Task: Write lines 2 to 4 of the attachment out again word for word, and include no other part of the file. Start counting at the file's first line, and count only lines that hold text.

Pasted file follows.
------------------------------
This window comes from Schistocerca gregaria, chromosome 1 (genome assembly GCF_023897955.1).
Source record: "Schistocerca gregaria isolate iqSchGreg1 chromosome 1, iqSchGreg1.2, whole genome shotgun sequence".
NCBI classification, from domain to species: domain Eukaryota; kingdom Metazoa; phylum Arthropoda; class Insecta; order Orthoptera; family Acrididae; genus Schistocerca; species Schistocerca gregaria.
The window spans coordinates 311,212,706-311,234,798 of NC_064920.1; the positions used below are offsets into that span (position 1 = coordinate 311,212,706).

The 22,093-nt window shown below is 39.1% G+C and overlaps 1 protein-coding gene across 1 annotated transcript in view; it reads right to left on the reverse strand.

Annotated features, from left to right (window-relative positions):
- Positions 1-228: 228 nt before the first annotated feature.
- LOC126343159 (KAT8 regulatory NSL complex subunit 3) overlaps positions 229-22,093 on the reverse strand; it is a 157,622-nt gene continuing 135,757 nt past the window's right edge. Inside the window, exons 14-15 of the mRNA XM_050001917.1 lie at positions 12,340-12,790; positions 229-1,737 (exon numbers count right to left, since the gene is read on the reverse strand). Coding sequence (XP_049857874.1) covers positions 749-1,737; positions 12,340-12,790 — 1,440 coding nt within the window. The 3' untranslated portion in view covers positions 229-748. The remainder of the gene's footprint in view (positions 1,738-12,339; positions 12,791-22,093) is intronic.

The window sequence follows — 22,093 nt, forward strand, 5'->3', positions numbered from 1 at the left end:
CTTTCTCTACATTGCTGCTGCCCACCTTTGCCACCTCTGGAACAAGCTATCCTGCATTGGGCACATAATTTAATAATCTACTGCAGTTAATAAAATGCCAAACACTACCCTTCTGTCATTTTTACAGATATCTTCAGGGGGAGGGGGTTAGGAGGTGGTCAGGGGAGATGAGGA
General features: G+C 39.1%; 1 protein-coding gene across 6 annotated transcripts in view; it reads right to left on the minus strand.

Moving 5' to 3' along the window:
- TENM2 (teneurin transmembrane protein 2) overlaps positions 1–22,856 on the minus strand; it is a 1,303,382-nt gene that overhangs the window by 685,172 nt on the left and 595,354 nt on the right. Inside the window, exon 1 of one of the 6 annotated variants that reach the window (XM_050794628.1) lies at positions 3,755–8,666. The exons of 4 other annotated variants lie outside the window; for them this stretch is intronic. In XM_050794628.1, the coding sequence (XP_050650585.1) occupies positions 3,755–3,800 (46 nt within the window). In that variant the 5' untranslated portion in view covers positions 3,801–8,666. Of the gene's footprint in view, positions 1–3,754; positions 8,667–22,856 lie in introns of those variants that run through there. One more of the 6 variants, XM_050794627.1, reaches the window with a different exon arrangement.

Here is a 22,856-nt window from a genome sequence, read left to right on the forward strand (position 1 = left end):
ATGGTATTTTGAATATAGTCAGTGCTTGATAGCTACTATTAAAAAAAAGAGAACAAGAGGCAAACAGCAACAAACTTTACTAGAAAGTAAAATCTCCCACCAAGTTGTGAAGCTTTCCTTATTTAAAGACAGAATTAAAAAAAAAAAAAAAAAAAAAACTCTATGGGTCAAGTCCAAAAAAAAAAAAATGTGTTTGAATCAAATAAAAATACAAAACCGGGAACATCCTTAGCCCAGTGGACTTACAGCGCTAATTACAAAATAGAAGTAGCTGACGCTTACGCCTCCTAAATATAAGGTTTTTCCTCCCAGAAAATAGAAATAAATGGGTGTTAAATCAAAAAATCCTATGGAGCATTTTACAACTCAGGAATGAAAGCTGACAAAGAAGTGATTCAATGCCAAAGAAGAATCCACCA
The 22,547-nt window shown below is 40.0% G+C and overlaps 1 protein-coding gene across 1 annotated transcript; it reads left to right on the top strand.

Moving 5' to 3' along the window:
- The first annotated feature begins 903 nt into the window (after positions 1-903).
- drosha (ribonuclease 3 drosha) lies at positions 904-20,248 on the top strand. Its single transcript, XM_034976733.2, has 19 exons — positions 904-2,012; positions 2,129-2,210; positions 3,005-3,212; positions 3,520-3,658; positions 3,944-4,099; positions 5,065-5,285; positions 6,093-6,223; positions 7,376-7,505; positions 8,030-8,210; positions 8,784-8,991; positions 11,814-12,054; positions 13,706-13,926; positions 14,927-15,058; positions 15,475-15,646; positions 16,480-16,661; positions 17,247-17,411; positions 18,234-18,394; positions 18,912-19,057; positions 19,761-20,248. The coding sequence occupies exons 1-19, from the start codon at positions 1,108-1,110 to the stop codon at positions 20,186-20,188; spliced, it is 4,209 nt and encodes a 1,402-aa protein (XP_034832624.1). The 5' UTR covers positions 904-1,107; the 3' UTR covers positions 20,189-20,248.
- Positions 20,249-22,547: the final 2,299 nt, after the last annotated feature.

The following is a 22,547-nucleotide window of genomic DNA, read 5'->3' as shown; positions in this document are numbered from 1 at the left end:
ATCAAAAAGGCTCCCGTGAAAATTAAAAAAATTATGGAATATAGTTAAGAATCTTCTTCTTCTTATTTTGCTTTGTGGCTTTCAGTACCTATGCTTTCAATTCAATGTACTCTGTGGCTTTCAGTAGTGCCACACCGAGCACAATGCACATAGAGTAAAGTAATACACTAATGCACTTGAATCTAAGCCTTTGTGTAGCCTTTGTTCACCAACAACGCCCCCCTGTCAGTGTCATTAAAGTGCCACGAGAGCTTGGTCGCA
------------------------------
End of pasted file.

Source record: "Schistocerca gregaria isolate iqSchGreg1 chromosome 1, iqSchGreg1.2, whole genome shotgun sequence".
NCBI classification, from domain to species: domain Eukaryota; kingdom Metazoa; phylum Arthropoda; class Insecta; order Orthoptera; family Acrididae; genus Schistocerca; species Schistocerca gregaria.
The window spans coordinates 311,212,706-311,234,798 of NC_064920.1; the positions used below are offsets into that span (position 1 = coordinate 311,212,706).